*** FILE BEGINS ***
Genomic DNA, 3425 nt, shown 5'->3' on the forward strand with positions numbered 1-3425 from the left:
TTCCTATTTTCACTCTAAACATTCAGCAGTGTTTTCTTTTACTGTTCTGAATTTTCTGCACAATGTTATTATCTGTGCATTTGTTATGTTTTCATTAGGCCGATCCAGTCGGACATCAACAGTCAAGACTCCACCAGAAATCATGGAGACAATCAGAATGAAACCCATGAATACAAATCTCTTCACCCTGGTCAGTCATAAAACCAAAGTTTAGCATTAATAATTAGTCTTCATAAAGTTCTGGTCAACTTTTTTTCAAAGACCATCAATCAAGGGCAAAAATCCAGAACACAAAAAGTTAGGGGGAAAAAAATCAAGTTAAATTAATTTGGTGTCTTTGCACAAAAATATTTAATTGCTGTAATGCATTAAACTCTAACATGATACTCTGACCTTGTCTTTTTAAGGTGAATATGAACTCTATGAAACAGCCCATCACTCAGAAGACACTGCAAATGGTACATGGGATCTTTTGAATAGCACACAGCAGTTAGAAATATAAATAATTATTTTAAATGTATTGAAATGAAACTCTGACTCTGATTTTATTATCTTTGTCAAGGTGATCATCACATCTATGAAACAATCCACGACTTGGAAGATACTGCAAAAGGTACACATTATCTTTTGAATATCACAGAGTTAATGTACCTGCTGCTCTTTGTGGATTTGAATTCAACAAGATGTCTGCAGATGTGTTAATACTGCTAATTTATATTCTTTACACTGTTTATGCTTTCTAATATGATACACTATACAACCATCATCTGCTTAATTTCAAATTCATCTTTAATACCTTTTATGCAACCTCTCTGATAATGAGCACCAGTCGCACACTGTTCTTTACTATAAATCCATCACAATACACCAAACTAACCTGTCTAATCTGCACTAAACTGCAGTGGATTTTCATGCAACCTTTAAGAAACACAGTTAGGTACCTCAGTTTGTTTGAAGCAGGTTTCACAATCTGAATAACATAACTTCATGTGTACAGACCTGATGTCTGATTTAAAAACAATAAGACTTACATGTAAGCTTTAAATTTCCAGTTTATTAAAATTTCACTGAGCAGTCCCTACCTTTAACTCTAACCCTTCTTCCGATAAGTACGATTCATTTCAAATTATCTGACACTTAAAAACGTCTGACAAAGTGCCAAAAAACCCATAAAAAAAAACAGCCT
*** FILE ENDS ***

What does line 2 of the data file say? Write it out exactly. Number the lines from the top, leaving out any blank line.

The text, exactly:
TTCCTATTTTCACTCTAAACATTCAGCAGTGTTTTCTTTTACTGTTCTGAATTTTCTGCACAATGTTATTATCTGTGCATTTGTTATGTTTTCATTAGGCCGATCCAGTCGGACATCAACAGTCAAGACTCCACCAGAAATCATGGAGACAATCAGAATGAAACCCATGAATACAAATCTCTTCACCCTGGTCAGTCATAAAACCAAAGTTTAGCATTAATAATTAGTCTTCATAAAGTTCTGGTCAACTTTTTTTCAAAGACCATCAATCAAGGGCAAAAATCCAGAACACAAAAAGTTAGGGGGAAAAAAATCAAGTTAAATTAATTTGGTGTCTTTGCACAAAAATATTTAATTGCTGTAATGCATTAAACTCTAACATGATACTCTGACCTTGTCTTTTTAAGGTGAATATGAACTCTATGAAACAGCCCATCACTCAGAAGACACTGCAAATGGTACATGGGATCTTTTGAATAGCACACAGCAGTTAGAAATATAAATAATTATTTTAAATGTATTGAAATGAAACTCTGACTCTGATTTTATTATCTTTGTCAAGGTGATCATCACATCTATGAAACAATCCACGACTTGGAAGATACTGCAAAAGGTACACATTATCTTTTGAATATCACAGAGTTAATGTACCTGCTGCTCTTTGTGGATTTGAATTCAACAAGATGTCTGCAGATGTGTTAATACTGCTAATTTATATTCTTTACACTGTTTATGCTTTCTAATATGATACACTATACAACCATCATCTGCTTAATTTCAAATTCATCTTTAATACCTTTTATGCAACCTCTCTGATAATGAGCACCAGTCGCACACTGTTCTTTACTATAAATCCATCACAATACACCAAACTAACCTGTCTAATCTGCACTAAACTGCAGTGGATTTTCATGCAACCTTTAAGAAACACAGTTAGGTACCTCAGTTTGTTTGAAGCAGGTTTCACAATCTGAATAACATAACTTCATGTGTACAGACCTGATGTCTGATTTAAAAACAATAAGACTTACATGTAAGCTTTAAATTTCCAGTTTATTAAAATTTCACTGAGCAGTCCCTACCTTTAACTCTAACCCTTCTTCCGATAAGTACGATTCATTTCAAATTATCTGACACTTAAAAACGTCTGACAAAGTGCCAAAAAACCCATAAAAAAAAACAGCCT